Canada Post Drops Lawsuit Over Crowdsourced Postal Codes

Geocoder, the Ottawa-based company that managed to develop a database of postal codes using crowdsourcing techniques, has settled a controversial lawsuit brought by Canada Post. Canada Post sued in 2012 claiming intellectual property rights in postal codes. Geocoder did not copy the postal codes, however.  Instead, it used crowdsourcing to develop a database containing over one million Canadian postal codes after asking people to submit their postal codes with their address. The database is freely available under a Creative Commons licence and is enormously valuable for organizations that need access to the data but are unable to pay the steep fees levied by Canada Post. While many open data advocates have long argued that this information should be available under government open data initiatives, Canada Post has steadfastly refused.

The Canada Post lawsuit has been simmering for several years, but late last month the parties reached a settlement. Canada Post has agreed to discontinue the lawsuit and Geocoder will continue to make its database available to the public. The settlement statement acknowledges:

The postal codes returned by various geocoder interface APIs and downloadable on, are estimated via a crowdsourcing process. They are not licensed by from Canada Post, the entity responsible for assigning postal codes to street addresses.

The settlement represents a big win for open data in Canada, as the lawsuit raised serious concerns about over-broad copyright claims given suggestions that Canada Post owned the copyright in all postal codes. As Geocoder notes, CIPPIC and Ridout & Maybee provided support in contesting the lawsuit.


  1. crowd-sourced data + taboo power, info and vices.

    security means nothing happens;
    control means you make all the money/traffic
    open means you’re gonna regret the digital STDs.

    on the other hand, a postal-code it IS meta-data…
    how long before this gets censored out?
    ie: 3/6 murders in ottaw were done by a mohamaed this year,
    from this postal area?

  2. John A Thacker says:

    As an American, this whole dispute seems very odd. Basically all works of the US Federal government are public domain within the USA.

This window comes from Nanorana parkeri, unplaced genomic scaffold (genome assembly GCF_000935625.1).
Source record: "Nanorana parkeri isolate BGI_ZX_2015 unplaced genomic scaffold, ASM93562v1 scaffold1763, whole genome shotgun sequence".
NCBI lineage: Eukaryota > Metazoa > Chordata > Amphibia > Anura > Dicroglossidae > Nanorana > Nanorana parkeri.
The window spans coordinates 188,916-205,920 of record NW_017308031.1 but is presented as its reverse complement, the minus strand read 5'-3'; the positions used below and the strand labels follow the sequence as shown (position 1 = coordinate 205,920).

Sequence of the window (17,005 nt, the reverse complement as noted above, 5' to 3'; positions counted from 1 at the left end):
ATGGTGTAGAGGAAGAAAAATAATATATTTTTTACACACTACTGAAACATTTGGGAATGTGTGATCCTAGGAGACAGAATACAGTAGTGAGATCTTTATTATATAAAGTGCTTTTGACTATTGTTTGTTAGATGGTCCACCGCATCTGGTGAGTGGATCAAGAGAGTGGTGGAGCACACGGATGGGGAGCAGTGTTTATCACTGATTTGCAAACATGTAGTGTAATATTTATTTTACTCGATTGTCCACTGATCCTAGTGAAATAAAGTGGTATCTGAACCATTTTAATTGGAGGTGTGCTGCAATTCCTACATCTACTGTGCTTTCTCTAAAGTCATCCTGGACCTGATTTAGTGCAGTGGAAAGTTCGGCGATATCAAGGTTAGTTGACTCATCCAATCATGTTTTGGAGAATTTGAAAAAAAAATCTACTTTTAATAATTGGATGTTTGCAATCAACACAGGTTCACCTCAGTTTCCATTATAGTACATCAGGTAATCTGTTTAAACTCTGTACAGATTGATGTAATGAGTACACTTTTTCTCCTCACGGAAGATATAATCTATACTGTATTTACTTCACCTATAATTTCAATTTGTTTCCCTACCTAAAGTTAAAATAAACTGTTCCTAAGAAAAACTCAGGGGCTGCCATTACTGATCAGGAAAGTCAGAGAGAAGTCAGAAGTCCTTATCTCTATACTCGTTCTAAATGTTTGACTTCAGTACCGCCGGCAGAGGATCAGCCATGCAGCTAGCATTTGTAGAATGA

• skierpage says:

      @John Thacker,
      Laws in the USA aren’t copyrighted, but documents incorporated or referenced by them can be; the classic example is building codes that you must pay some engineering or trade society to get even though the uncopyrighted state law says you must follow them. Also Lexis/Nexis and Westlaw publish canonical legal references and claim copyright on their reference in citations. Carl Malamud and EFF are doing a great job fighting these de facto intellectual monopolies.

    • Actually, the USPS postal codes databases are only available by subscription via 3rd party vendors.

      There is a lot of related postal code info in other Federal databases (census mapping data, USGS data) that can be used to create a relatively good geocoding solution, but they don’t keep up. My zip code was split in 2005, creating a new zip code which I’m in. It wasn’t until after the 2010 census mapping data came out that some web sites that validated zip codes in address submissions stopped telling me my zip code was invalid.

  3. Absolutely moronic that this lawsuit was launched in the first place.

  4. David Megginson says:

    John A Thacker – you’re absolutely right that it’s ridiculous.

    It might help if you know that Canada Post isn’t formally part of the government, but a separate corporation which the government happens to own. We do have government open-data directives in Canada right now, but it’s not entirely clear how they apply to crown corporations, or to other corporations with public monopolies (Nav Canada, which manages air and sea navigation, has been very reluctant about releasing charts and databases).

    Unfortunately, while we’re making some progress, we don’t have the US tradition of Public Domain by default for the public sector. The rest of the world likes to make fun of the US for (what we see as) its silliness over issues like guns, healthcare, Donald Trump, etc., but open public data is one place where your country clearly leads the world and deserves to hold its head high.

  5. Douglas Reed says:

    No dumber than the members of the CSA owning the copyright on their contributions to the Electrical Code of Canada, but that was held up by the Supreme Court. No dumber than the CSA suing others for printing a better, more easily read version of the Electrical Code of Canada.

  6. Ha ha. Suck it, Canada Post.

  7. Letter carrier 1 says:

    Canada post legal department really needs to get a life.
    Canada post lost in court pay equity for women.
    Canada post lost in court when they locked out employees then forced them back in.
    Canada post ceo thinks this is Pakistan we have rules in Canada.

  8. Since the replacement, last winter, of my front door (reach out with stepping in snow) mailbox with a “community” mailbox (150+ paces away), I would estimate the incremental value of my postal code has dropped by at least 80%.

  9. @mandraquex3000 says:

    It blows my mind that they tried to copyright zip codes. Who would actually think that zip codes are subject to copyright? That’s right up there with “you better not make a list of every city in Canada, because the names of the cities are subject a copyright.”

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